"You see a really deep pipeline of further innovation that's out there that, as the markets come back, will also get funded," Rogers predicted.

"In the near term, we really have to drive job creation and economic recovery," Rogers said. Expectations of slow job recovery next year and growing concerns about the impact of federal budget deficits add to the urgency for demonstrated results from the recovery spending.

Puzzled losers, secretive screening process

The outpouring of grants -- and the preponderance of unsuccessful applicants -- has stirred curiosity and some complaints over the DOE rating process. After the smart-grid awards last month, Mark McGranaghan, a research director for the Electric Power Research Institute, commented, "There are big names not on the list, and small ones that are on. Southern California Edison isn't on the list, and they are deploying [advanced meters] like crazy. CenterPoint [in Houston] happens to be on there. Oncor [in Dallas] isn't. But any of the Texas utilities could have been in that list. I'm sure it was a tough decision." DOE is already fielding reporters' queries concerning unhappy applicants who came away empty-handed.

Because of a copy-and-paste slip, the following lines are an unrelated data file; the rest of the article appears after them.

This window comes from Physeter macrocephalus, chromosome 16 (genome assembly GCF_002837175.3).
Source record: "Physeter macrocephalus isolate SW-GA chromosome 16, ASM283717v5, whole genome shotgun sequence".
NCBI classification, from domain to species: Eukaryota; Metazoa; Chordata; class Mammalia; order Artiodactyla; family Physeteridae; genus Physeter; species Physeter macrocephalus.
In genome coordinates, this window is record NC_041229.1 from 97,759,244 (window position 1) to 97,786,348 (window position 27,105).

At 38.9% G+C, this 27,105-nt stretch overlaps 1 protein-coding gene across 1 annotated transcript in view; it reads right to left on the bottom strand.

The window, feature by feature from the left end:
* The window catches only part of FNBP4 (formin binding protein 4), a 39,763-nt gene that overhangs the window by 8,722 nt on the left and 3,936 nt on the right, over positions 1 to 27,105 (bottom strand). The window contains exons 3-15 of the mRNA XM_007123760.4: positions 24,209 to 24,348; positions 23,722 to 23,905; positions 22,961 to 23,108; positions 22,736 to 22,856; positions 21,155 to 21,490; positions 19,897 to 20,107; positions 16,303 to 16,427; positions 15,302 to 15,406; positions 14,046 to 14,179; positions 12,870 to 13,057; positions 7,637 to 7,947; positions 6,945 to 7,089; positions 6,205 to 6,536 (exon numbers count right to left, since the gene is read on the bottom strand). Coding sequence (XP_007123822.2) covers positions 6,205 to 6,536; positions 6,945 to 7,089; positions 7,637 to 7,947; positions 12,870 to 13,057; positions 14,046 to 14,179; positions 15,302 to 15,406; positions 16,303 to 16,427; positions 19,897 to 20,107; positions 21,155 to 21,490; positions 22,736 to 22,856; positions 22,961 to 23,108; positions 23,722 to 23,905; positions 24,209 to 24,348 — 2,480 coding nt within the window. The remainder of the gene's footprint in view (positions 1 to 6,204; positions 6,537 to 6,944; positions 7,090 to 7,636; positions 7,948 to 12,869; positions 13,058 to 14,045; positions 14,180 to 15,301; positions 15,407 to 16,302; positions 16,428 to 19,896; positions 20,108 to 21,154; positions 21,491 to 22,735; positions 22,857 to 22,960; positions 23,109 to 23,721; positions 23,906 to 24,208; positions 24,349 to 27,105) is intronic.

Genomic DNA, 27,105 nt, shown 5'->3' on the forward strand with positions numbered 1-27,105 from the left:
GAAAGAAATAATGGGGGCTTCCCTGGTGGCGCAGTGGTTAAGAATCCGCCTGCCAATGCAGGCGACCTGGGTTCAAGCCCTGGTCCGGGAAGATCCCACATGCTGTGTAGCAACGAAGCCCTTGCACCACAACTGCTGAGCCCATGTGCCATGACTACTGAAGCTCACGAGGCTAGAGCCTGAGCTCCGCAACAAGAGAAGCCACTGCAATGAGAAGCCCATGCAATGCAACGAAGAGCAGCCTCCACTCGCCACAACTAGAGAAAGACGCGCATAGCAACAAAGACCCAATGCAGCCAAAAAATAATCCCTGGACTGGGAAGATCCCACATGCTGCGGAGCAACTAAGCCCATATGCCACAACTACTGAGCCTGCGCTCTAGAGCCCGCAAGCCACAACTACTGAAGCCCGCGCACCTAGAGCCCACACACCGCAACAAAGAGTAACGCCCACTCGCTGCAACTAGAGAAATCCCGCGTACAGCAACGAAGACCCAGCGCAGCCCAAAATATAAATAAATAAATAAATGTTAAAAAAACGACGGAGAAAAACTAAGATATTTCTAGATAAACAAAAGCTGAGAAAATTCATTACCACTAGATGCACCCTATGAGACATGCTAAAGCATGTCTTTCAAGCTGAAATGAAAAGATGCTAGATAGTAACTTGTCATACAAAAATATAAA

The review involved a series of screening steps that included technology capability, job creation, likelihood of success, and ability to generate matching funds, DOE says. Another key factor, written into the Recovery Act, is a preference for American-made products and components. "At the same time we're trying to drive a set of these projects, we are also very committed to making sure the U.S. manufacturing base grows and develops with it. Rebuilding U.S. leadership in high-tech manufacturing is an important element of this whole program," Rogers said.

Rogers was asked whether DOE would make public the winners' applications and the review teams' analysis, to shed more light on the decision-making.